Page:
Builders Voice Current Optimism; Cautious on Future Gains

The National Association of Home Builder’s
(NAHB)/Wells Fargo Housing Market Index (HMI) ticked up one point this month to
reach its highest point since May 2007.   The HMI is a measure of builder confidence in
the health of the new home market. 

The HMI was at 29 in June compared to a revised
index of 28 in May.  The index is based
on a monthly survey of NAHB’s homebuilder members who are asked to assess the
market using three measures.  What is their
perception of current single family home sales, “good,” “fair,” or “poor?”  What do they expect sales to be over the next
six months on the same scale; and do they rate the current traffic of
prospective buyers as “high to very high,” “average,” or “low to very low?”  Each component is scored separately and also
used to construct the HMI.  A score of 50
on any of the four indices indicate that more builders view the market as good
than poor.

The June increase in the HMI came from increased optimism
over current sales while builders remain cautious about future prospects.  The component measuring current sales rose two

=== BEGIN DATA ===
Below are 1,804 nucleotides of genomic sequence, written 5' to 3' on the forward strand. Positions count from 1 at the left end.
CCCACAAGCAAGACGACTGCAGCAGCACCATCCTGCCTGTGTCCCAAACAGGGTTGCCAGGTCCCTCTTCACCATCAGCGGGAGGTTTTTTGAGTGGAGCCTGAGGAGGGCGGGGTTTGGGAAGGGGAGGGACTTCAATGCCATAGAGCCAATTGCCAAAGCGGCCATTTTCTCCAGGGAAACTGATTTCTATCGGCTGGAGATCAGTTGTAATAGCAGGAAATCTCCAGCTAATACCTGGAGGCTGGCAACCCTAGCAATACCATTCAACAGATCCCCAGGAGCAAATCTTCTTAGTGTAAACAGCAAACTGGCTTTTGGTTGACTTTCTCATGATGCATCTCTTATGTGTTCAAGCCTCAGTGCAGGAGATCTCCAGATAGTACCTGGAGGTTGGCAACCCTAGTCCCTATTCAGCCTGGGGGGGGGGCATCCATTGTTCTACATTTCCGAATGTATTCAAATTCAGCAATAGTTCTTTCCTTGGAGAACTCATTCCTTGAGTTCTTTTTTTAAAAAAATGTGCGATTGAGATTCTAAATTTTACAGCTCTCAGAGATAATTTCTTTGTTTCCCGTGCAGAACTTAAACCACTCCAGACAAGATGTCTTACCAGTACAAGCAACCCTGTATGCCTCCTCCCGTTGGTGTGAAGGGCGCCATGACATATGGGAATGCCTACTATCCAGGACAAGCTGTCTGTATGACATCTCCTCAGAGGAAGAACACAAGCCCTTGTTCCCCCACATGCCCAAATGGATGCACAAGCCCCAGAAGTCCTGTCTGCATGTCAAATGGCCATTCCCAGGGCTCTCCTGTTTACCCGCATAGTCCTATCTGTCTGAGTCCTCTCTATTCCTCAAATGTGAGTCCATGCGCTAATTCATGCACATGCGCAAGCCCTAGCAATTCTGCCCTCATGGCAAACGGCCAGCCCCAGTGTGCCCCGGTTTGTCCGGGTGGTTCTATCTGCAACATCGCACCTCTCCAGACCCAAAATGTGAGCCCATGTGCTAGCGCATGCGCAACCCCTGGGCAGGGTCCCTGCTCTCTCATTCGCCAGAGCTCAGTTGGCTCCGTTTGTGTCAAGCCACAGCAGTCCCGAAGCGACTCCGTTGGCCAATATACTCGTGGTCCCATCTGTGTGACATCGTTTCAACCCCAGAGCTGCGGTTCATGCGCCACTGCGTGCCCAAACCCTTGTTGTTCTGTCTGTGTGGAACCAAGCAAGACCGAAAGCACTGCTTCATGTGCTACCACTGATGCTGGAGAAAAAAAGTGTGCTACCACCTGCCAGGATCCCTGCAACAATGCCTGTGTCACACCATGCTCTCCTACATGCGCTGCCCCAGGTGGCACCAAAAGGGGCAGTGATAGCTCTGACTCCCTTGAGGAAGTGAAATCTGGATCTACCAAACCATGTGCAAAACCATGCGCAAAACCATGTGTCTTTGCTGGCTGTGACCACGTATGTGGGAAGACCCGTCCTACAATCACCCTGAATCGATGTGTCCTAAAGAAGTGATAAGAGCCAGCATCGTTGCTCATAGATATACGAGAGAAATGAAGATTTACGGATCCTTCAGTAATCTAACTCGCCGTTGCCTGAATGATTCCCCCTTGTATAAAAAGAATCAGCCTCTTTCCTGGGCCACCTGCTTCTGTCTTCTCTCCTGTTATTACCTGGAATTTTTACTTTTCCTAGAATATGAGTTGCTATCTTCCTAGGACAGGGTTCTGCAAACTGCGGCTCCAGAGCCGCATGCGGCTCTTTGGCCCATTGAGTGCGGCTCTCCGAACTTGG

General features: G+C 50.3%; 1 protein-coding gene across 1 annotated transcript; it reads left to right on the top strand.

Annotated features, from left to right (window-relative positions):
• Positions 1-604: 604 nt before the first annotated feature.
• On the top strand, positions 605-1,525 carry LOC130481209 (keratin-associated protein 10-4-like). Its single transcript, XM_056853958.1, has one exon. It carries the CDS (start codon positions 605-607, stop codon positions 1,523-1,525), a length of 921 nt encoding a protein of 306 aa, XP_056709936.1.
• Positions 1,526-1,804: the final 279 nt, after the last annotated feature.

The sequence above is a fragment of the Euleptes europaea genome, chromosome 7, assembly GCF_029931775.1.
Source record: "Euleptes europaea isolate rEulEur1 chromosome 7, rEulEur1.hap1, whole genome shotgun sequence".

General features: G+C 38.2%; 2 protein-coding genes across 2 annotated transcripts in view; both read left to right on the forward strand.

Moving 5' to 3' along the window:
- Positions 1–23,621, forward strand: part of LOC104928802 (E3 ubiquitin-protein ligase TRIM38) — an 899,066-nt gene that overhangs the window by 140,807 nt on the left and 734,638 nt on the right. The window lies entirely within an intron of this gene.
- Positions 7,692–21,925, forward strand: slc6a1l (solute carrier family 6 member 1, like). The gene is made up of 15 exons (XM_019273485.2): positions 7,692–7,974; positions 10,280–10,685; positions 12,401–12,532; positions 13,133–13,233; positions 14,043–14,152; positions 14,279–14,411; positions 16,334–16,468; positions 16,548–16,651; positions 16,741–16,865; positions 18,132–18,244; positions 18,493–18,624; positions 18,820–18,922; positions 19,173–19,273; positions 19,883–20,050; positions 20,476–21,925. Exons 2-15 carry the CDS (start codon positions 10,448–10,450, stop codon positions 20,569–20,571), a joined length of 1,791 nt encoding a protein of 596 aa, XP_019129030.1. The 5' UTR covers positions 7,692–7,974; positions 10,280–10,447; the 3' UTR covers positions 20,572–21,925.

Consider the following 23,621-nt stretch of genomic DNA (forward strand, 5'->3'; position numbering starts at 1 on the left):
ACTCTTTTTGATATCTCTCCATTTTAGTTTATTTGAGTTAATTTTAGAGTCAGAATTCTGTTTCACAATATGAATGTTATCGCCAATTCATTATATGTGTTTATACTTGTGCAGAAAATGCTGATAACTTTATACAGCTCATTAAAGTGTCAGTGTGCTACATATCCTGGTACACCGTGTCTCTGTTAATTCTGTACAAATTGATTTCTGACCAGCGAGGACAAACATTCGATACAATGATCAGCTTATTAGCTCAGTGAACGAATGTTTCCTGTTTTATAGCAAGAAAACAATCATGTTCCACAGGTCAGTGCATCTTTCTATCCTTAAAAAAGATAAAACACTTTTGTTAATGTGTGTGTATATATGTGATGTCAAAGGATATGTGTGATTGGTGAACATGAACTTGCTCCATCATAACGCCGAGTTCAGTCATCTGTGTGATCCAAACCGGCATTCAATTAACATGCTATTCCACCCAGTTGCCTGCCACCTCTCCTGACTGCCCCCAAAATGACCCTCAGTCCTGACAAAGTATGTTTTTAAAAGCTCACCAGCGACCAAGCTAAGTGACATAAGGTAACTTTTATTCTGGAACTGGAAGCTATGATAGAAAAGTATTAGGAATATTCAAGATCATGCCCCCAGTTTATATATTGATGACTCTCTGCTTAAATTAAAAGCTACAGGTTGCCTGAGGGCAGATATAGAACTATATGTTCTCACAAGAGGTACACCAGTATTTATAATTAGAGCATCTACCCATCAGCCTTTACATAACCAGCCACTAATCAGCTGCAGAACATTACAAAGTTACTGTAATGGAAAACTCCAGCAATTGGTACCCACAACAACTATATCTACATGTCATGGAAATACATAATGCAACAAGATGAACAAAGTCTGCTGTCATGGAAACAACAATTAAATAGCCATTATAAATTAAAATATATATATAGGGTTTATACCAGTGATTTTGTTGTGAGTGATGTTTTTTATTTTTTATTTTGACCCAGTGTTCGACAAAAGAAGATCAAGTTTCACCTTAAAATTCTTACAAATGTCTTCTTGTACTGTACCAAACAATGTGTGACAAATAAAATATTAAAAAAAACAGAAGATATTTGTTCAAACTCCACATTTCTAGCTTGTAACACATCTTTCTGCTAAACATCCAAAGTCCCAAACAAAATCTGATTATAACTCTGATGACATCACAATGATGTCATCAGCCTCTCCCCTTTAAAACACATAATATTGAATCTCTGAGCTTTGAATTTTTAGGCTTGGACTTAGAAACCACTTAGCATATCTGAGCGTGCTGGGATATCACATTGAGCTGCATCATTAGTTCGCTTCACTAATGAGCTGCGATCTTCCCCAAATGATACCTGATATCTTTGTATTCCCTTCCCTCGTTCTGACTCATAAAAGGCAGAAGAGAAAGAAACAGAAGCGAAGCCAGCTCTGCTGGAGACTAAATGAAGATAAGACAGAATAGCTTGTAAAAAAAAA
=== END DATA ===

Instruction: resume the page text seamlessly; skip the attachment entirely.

points to 32, the highest score since April 2007.  However, the components measuring sales
expectations over the next six months and current buyer traffic remained unchanged
at 34 and 23 respectively.

“This month’s modest uptick in
builder confidence comes on the heels of a four-point gain in May and is
reflective of the continued, gradual improvement we are seeing in many
individual housing markets as more buyers decide to take advantage of today’s
low prices and interest rates,” said Barry Rutenberg, chairman of NAHB. 

Regionally, the HMI results were
mixed in June, with the Midwest registering a five-point gain to 31 and the
West a four-point gain to 33.  The
Northeast and South each posted two-point declines, to 29 and 26, respectively.

“While the June HMI is in keeping
with our forecast for gradually improving single-family home sales this year,
recent economic reports that have shown some weakening in the pace of recovery
likely factored into the marginal gain,” said NAHB Chief Economist David Crowe.
“In addition, builders across the country continue to report that overly tight
lending conditions and inaccurate appraisals are major obstacles to completing
sales at this time.”

…(read more)

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